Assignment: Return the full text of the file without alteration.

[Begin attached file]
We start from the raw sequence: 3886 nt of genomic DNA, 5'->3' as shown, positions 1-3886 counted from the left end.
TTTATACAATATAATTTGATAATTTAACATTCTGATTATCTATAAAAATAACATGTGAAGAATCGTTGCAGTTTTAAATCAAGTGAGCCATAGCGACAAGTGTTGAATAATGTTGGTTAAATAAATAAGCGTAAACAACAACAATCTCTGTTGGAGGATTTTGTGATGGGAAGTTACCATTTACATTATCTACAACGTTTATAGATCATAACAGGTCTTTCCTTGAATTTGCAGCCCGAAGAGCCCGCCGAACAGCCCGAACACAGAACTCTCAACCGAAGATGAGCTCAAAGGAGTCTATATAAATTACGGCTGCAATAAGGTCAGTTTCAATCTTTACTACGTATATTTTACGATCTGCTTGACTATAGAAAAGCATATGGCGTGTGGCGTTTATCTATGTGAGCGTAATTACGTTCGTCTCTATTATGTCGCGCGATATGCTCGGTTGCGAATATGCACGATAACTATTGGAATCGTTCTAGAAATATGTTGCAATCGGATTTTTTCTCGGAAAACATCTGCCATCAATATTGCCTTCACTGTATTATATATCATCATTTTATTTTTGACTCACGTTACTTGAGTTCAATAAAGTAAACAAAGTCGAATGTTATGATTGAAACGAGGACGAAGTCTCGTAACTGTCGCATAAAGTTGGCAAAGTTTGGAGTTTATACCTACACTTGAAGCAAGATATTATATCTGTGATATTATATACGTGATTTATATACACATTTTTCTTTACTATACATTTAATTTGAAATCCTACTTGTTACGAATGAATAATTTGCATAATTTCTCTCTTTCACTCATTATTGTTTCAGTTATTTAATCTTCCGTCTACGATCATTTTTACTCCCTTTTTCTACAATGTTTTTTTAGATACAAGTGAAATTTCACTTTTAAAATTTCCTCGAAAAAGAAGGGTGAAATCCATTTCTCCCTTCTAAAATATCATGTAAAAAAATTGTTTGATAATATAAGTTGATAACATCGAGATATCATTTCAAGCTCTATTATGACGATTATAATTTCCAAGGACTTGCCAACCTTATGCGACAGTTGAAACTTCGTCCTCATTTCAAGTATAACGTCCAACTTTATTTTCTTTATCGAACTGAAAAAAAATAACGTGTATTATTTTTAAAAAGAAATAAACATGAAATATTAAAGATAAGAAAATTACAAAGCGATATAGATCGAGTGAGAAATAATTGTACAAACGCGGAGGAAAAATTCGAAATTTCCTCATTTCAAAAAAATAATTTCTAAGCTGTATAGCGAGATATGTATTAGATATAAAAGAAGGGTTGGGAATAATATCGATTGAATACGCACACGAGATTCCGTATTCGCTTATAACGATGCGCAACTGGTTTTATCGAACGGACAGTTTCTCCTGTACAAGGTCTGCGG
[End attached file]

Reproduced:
We start from the raw sequence: 3886 nt of genomic DNA, 5'->3' as shown, positions 1-3886 counted from the left end.
TTTATACAATATAATTTGATAATTTAACATTCTGATTATCTATAAAAATAACATGTGAAGAATCGTTGCAGTTTTAAATCAAGTGAGCCATAGCGACAAGTGTTGAATAATGTTGGTTAAATAAATAAGCGTAAACAACAACAATCTCTGTTGGAGGATTTTGTGATGGGAAGTTACCATTTACATTATCTACAACGTTTATAGATCATAACAGGTCTTTCCTTGAATTTGCAGCCCGAAGAGCCCGCCGAACAGCCCGAACACAGAACTCTCAACCGAAGATGAGCTCAAAGGAGTCTATATAAATTACGGCTGCAATAAGGTCAGTTTCAATCTTTACTACGTATATTTTACGATCTGCTTGACTATAGAAAAGCATATGGCGTGTGGCGTTTATCTATGTGAGCGTAATTACGTTCGTCTCTATTATGTCGCGCGATATGCTCGGTTGCGAATATGCACGATAACTATTGGAATCGTTCTAGAAATATGTTGCAATCGGATTTTTTCTCGGAAAACATCTGCCATCAATATTGCCTTCACTGTATTATATATCATCATTTTATTTTTGACTCACGTTACTTGAGTTCAATAAAGTAAACAAAGTCGAATGTTATGATTGAAACGAGGACGAAGTCTCGTAACTGTCGCATAAAGTTGGCAAAGTTTGGAGTTTATACCTACACTTGAAGCAAGATATTATATCTGTGATATTATATACGTGATTTATATACACATTTTTCTTTACTATACATTTAATTTGAAATCCTACTTGTTACGAATGAATAATTTGCATAATTTCTCTCTTTCACTCATTATTGTTTCAGTTATTTAATCTTCCGTCTACGATCATTTTTACTCCCTTTTTCTACAATGTTTTTTTAGATACAAGTGAAATTTCACTTTTAAAATTTCCTCGAAAAAGAAGGGTGAAATCCATTTCTCCCTTCTAAAATATCATGTAAAAAAATTGTTTGATAATATAAGTTGATAACATCGAGATATCATTTCAAGCTCTATTATGACGATTATAATTTCCAAGGACTTGCCAACCTTATGCGACAGTTGAAACTTCGTCCTCATTTCAAGTATAACGTCCAACTTTATTTTCTTTATCGAACTGAAAAAAAATAACGTGTATTATTTTTAAAAAGAAATAAACATGAAATATTAAAGATAAGAAAATTACAAAGCGATATAGATCGAGTGAGAAATAATTGTACAAACGCGGAGGAAAAATTCGAAATTTCCTCATTTCAAAAAAATAATTTCTAAGCTGTATAGCGAGATATGTATTAGATATAAAAGAAGGGTTGGGAATAATATCGATTGAATACGCACACGAGATTCCGTATTCGCTTATAACGATGCGCAACTGGTTTTATCGAACGGACAGTTTCTCCTGTACAAGGTCTGCGG